Multicultural Children’s Book Day 2020

As a white mom of two multi-racial kids, I was very excited to participate in Multicultural Children’s Book Day. The book I received to review was beautifully illustrated and I read it to my kids right away. “Sissy Goes Tiny” is the story of an inter-racial couple who decide to sell their house and build a tiny home to travel around the country as they raise (and homeschool) their daughter. Sissy is very relatable, and my oldest (age 7) loved the idea of having your own sleeping loft. My youngest (age 2) loved that she had curly hair like her. The girls enjoyed reading the story and were intrigued by the concept: where would Sissy go to school? How would she make friends? Wouldn’t she be lonely?


As I sat down to write the review, my children’s questions nagged at me. Living in Oregon, my experience with the tiny home movement is that it is either 1) overwhelmingly hipster white (think: expensive ultra-modern AirBnB) or 2) non-profit housing for folks who are trying to get off the street (think: houses built by volunteers in church parking lots).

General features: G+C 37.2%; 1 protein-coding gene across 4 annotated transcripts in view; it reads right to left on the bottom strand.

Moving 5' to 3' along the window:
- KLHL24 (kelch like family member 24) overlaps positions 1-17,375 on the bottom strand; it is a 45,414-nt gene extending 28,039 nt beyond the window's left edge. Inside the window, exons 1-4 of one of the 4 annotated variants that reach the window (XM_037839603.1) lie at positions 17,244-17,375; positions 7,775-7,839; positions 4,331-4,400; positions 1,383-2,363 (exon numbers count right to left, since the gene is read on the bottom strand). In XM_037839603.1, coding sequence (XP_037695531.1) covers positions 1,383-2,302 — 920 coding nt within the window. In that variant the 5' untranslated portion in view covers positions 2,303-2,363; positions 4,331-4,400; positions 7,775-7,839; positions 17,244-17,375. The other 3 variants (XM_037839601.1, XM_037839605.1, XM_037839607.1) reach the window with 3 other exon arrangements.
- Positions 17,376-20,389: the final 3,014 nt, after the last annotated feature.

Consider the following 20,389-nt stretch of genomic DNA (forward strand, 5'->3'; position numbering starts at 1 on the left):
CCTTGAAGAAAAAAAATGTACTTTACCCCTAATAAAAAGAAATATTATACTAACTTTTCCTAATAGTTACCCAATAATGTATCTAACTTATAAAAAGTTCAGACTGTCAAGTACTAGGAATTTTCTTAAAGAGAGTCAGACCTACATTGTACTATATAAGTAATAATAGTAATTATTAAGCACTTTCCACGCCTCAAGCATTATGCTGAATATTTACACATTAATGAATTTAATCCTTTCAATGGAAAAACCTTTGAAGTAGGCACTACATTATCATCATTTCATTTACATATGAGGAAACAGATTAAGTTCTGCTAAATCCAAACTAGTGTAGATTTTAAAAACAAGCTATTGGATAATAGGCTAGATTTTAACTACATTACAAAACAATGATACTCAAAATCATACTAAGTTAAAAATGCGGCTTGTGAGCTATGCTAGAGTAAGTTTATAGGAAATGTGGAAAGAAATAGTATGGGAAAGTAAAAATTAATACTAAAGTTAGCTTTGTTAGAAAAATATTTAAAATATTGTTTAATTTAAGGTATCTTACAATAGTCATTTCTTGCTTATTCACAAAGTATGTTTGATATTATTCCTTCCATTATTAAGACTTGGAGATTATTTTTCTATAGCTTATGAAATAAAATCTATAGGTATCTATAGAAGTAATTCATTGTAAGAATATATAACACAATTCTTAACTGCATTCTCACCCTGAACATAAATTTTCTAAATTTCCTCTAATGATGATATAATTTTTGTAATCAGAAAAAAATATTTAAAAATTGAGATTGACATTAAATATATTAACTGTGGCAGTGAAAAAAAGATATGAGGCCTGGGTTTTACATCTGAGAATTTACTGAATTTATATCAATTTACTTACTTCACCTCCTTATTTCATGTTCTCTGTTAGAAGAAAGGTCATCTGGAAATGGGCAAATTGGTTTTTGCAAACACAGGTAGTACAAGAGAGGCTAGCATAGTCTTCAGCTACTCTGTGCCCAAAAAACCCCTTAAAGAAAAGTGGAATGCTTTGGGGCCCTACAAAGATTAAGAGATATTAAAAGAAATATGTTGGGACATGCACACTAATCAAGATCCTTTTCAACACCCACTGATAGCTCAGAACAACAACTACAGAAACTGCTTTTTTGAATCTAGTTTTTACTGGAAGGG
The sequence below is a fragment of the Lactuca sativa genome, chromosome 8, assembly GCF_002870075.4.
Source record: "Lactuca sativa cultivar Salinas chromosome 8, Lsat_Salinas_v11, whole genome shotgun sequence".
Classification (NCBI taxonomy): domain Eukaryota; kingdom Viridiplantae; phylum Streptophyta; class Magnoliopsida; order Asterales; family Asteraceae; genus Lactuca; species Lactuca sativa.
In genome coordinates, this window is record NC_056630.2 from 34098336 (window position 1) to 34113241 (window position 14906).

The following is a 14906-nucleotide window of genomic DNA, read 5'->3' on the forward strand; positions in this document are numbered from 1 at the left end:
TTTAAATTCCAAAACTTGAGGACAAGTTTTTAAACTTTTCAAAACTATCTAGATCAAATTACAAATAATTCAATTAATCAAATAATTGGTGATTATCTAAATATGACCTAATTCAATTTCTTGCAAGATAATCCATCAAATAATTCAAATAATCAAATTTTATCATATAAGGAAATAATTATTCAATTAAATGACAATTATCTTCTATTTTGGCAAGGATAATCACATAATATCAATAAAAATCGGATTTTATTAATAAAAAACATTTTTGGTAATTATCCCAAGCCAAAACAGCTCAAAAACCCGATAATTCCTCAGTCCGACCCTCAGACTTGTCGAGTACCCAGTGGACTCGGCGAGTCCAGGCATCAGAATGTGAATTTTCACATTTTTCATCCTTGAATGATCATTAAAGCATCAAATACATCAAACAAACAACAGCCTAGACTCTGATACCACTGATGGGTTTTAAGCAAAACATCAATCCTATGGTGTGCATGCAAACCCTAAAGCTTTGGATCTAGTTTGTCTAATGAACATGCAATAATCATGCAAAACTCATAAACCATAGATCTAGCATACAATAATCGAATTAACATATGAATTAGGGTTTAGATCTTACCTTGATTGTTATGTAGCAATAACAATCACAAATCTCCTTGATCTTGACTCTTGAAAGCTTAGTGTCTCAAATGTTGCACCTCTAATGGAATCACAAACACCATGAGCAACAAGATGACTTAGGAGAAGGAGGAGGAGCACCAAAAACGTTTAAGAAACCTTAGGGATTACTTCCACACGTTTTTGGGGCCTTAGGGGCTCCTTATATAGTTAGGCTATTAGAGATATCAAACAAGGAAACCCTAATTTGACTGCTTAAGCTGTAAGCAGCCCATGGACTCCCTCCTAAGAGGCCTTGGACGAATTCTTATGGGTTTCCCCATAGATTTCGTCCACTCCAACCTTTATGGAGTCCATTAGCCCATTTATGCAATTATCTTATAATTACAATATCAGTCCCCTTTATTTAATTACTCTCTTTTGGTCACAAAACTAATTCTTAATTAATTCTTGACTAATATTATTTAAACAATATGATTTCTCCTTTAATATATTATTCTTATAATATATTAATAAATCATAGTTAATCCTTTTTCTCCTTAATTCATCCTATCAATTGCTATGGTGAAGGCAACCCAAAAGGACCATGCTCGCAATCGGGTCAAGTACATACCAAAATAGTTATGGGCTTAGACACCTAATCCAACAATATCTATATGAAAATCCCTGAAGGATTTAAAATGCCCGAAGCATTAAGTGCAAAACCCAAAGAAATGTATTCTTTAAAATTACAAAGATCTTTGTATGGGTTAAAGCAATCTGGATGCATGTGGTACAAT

With this context, the story of “Sissy Goes Tiny” is definitely something new. No stereotypical cultural references here. But is it true to life? Does this book reflect the experiences of children of color who live in tiny houses?

I did some research to see if my concerns were unfounded. I discovered the Tiny Home Trailblazers, a group of people of color working to make the tiny home movement more diverse. I wondered what the Tiny Home Trailblazers would think about this book…and about the stories that they might tell. The authors of this book are both white women. One owns her own tiny home. The other is the project manager for Multicultural Children’s Book Day. There isn’t any information in the book to say how they came to write this story, other than an explanation for Sissy’s name (it’s taken from a Danish word; the name of the author’s house).

It is so important to present our children with books that break stereotypes. And the best antidote for a stereotype is to meet a genuine, complex, specific person. The authors of “Sissy Goes Tiny” missed an incredible opportunity to do that by introducing us to the Tiny Home Trailblazers. How powerful it would have been to have their stories shared, and photographs of their actual houses, in the book!

The hashtag for Multicultural Children’s Book Day is #ReadYourWorld. Does Sissy’s world exist outside the page? I’m not sure that the answer is yes.